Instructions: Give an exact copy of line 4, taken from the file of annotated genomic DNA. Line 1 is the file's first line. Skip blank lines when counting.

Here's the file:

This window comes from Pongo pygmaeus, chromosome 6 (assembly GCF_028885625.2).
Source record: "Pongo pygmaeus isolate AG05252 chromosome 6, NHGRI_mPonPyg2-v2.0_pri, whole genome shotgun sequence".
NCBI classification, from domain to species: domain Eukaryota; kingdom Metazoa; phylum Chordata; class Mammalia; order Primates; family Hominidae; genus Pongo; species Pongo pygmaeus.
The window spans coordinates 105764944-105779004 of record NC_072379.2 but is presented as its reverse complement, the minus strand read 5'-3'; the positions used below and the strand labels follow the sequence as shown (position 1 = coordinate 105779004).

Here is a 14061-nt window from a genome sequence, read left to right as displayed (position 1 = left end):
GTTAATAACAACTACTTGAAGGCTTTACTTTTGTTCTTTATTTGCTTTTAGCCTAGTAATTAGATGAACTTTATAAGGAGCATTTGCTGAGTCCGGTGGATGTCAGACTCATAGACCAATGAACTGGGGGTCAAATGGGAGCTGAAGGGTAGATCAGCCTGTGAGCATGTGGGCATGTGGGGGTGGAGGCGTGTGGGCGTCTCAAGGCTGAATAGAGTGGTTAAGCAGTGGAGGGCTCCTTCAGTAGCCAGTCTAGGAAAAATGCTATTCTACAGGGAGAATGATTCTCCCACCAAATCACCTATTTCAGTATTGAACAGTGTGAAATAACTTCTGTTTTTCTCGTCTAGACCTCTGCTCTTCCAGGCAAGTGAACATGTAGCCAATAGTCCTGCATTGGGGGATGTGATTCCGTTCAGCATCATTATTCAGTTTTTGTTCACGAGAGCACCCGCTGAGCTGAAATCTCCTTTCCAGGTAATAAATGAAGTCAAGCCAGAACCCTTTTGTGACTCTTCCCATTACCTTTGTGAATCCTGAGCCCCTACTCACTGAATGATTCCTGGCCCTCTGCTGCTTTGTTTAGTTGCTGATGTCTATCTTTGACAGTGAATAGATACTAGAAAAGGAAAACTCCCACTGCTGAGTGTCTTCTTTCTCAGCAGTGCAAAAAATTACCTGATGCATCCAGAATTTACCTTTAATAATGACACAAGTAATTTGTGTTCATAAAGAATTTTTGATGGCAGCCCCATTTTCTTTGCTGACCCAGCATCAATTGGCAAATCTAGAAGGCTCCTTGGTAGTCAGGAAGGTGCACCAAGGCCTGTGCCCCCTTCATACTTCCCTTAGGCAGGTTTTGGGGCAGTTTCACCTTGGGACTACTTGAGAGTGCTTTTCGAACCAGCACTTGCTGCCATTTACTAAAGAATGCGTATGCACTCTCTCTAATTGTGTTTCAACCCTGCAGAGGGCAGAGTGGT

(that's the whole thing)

The window spans coordinates 105764944-105779004 of record NC_072379.2 but is presented as its reverse complement, the minus strand read 5'-3'; the positions used below and the strand labels follow the sequence as shown (position 1 = coordinate 105779004).